I’ll count the Brown attempt to smear Julian by association with me as a third attack. “Once is happenstance, twice is coincidence, three times is enemy action”, as James Bond in Goldfinger put it neatly.
Has American patriotism infected the trenches of The Guardian, or are these reporters simply following orders? The answer can found be on amazon.co.uk. It seems that TheGuardian has decided to destroy Wikileaks once it is has been squeezed dry. The Moor has done his work, the Moor may go. Understanding full well that the Wikileaks crew cannot be tamed or subverted, The Guardian is accepting pre-orders for a book called The Rise and Fall of Wikileaks. It’s not quite released yet; they have still to arrange for the fall.
Suddenly the smear campaign acquires a rude economic logic. But it doesn’t end there.
The Guardian has accepted the US State Department cables. They have agreed to analyze and publish them. Yet they have turned their Wikileaks-based reports into a source of misinformation. The headlines often declare that Wikileaks is the source of the rumour! For instance, one of the headlines, published on December 18, 2010 said:
“WikiLeaks: Lukashenka’s fortune estimated at 9 billion USD”.
This is a very misleading headline. Wikileaks never made an estimate of Lukashenko’s wealth. Read the entire article, and you will find that it was nothing more than a US embassy employee who had heard a rumour and transmitted it to the State Department, and that “the embassy employee couldn’t verify the sources (sic!) or accuracy of the information”. A corrected headline would read:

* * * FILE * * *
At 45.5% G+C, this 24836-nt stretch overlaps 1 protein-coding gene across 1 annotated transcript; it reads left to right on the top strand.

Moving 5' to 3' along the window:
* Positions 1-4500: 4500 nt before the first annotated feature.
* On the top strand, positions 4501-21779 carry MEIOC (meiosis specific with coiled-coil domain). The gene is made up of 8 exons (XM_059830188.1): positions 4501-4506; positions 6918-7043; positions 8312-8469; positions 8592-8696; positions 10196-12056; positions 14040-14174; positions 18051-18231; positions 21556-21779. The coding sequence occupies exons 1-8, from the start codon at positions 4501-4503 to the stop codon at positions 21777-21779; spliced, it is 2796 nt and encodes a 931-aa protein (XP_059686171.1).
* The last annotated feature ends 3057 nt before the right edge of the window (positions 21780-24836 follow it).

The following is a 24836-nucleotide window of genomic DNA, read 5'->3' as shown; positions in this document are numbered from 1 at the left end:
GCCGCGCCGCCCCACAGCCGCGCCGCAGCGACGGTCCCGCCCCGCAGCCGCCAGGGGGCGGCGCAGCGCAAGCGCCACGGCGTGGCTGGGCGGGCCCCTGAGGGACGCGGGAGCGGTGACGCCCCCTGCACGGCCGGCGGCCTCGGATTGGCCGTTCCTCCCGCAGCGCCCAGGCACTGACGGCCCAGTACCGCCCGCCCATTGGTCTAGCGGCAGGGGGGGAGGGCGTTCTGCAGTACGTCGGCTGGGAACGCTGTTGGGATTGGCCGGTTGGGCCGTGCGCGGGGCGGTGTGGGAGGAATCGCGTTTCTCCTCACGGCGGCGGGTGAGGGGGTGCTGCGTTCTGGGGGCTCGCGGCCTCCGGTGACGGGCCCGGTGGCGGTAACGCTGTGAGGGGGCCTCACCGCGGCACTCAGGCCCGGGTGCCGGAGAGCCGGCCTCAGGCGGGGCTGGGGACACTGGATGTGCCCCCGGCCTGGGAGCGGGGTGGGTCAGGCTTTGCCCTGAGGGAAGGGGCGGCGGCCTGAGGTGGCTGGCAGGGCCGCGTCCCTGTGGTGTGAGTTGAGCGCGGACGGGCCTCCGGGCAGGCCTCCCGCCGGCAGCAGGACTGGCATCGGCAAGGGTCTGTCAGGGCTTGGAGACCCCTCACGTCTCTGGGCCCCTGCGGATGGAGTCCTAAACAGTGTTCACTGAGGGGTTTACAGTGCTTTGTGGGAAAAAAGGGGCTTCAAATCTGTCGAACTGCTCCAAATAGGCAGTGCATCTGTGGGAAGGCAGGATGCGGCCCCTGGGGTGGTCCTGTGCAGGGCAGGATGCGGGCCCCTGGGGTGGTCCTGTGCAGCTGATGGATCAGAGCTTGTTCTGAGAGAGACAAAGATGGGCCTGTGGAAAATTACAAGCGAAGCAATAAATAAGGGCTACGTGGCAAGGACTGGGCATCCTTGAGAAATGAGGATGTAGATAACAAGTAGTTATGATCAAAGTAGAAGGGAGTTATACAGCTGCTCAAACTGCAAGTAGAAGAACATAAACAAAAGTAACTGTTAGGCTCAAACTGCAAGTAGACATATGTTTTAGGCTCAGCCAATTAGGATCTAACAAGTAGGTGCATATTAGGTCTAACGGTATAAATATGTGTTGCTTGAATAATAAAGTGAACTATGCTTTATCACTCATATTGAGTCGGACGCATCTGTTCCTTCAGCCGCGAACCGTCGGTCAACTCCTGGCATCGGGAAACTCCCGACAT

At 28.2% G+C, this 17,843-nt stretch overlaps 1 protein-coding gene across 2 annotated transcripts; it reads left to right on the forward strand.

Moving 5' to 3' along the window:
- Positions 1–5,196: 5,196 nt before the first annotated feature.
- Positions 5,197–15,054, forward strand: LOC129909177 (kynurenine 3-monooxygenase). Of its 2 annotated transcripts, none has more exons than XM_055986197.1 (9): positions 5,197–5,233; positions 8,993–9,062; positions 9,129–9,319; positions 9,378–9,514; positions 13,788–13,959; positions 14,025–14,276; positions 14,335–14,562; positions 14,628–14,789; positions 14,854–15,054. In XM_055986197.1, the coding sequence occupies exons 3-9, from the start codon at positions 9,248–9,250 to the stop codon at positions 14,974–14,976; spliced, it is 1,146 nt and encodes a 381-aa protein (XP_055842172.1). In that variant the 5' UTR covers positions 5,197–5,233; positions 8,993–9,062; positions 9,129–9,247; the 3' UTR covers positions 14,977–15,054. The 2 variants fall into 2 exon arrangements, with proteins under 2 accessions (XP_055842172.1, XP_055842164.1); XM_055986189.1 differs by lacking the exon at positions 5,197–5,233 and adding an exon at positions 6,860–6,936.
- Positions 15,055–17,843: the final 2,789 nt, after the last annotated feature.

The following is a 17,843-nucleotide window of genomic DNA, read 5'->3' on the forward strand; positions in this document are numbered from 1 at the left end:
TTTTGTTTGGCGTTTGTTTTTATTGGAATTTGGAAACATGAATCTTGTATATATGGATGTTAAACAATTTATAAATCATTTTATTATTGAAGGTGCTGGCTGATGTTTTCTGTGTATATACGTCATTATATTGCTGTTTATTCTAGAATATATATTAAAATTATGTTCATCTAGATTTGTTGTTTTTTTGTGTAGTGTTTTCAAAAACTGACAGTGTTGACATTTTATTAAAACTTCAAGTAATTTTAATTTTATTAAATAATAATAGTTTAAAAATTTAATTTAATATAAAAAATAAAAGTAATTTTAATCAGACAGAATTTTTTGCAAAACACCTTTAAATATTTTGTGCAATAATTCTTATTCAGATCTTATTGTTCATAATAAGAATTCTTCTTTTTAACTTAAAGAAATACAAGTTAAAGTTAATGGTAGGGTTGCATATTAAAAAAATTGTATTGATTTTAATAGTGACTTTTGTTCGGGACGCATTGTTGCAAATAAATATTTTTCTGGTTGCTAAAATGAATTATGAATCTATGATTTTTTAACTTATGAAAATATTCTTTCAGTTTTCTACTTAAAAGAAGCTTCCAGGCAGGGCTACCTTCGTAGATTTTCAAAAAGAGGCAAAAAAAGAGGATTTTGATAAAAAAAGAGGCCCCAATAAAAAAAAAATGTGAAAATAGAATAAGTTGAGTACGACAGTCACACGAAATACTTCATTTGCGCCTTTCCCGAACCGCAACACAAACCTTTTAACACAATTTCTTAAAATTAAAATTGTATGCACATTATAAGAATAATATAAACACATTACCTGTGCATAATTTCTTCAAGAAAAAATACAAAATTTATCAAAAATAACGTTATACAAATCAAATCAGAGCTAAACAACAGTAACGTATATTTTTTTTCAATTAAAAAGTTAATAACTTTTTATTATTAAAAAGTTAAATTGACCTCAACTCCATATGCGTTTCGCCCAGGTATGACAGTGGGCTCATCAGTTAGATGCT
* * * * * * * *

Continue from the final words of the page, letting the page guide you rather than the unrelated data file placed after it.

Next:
“Wikileaks reveals: US diplomats spread unverifiable rumors about Lukashenko’s personal wealth.”
The Guardian prefers to make it appear as if it was Wikileaks that made the claim, and leaves it to our imagination to supply the secret bank statements that would verify the headline.
Let us suppose that one day Wikileaks will publish cables transmitted from the Russian Embassy in Washington to Moscow Centre. Shall we expect to see published in The Guardian this screaming headline?
WikiLeaks: The Mossad behind 9/11!!
Isn’t it more likely we would be soberly told that “Wikileaks reveals that Russian diplomats in Washington report the persistent rumors on Israeli involvement in 9/11”?
Because of this careful sabotage, more and more people are saying that Wikileaks is just a tool of the State Department, or CIA, or Mossad. Perhaps that is what The Guardian wants. Perhaps The Guardian thinks it has outclassed, outmanoeuvred, and outsmarted the Wikileaks crew. I would rather place my bet on Julian Assange. He is smart, and he has a mind of a first-class chess player. He has many surprises up his sleeve. It is possible that The Guardian will have to rename their book The Rise and Rise of Wikileaks.